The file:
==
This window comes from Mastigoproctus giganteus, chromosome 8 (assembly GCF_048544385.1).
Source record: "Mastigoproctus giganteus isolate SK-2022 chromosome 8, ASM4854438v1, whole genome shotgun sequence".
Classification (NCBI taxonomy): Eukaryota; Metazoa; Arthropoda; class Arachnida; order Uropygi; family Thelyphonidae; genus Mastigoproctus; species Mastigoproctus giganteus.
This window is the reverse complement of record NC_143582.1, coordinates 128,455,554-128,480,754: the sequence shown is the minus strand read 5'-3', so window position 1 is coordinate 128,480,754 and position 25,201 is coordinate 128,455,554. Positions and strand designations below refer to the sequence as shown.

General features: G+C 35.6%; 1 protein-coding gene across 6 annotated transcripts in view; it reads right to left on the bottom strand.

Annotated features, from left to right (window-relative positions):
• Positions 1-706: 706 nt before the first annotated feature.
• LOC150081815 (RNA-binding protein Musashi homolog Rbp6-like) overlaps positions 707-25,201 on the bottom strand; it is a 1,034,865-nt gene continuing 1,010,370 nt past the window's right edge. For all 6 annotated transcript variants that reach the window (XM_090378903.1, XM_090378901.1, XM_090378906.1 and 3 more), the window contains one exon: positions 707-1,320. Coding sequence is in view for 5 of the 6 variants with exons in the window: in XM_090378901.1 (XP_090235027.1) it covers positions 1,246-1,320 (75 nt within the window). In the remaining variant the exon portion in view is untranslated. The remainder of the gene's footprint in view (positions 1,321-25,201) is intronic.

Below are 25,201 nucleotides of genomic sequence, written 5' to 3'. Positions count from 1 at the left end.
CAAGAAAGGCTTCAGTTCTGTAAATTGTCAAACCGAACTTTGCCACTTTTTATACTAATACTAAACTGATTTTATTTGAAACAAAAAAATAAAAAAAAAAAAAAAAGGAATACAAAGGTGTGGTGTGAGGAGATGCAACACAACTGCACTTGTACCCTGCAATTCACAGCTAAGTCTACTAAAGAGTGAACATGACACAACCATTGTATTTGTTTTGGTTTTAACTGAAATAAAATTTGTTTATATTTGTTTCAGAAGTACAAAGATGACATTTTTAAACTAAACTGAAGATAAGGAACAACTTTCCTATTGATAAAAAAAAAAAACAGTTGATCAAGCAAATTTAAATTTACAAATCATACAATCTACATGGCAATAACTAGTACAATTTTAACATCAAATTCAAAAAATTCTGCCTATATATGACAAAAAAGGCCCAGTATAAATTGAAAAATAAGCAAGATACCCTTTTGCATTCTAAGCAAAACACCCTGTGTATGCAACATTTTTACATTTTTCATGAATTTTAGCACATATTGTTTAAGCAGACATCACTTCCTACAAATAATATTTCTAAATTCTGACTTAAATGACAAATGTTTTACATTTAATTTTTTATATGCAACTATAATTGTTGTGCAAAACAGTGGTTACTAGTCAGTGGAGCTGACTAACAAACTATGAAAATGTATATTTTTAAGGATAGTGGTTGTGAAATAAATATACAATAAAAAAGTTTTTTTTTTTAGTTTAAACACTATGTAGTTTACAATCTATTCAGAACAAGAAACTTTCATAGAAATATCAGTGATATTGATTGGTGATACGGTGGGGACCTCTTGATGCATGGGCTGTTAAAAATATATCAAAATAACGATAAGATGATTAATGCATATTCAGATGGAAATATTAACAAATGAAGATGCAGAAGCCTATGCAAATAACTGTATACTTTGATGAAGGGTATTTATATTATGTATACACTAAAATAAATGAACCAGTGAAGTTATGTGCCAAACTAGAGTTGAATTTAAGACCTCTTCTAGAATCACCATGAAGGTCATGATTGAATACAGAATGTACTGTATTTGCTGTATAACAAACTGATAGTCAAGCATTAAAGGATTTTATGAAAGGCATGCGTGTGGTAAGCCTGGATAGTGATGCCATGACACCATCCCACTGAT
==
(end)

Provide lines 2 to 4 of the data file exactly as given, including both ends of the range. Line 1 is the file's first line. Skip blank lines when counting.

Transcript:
Source record: "Mastigoproctus giganteus isolate SK-2022 chromosome 8, ASM4854438v1, whole genome shotgun sequence".
Classification (NCBI taxonomy): Eukaryota; Metazoa; Arthropoda; class Arachnida; order Uropygi; family Thelyphonidae; genus Mastigoproctus; species Mastigoproctus giganteus.
This window is the reverse complement of record NC_143582.1, coordinates 128,455,554-128,480,754: the sequence shown is the minus strand read 5'-3', so window position 1 is coordinate 128,480,754 and position 25,201 is coordinate 128,455,554. Positions and strand designations below refer to the sequence as shown.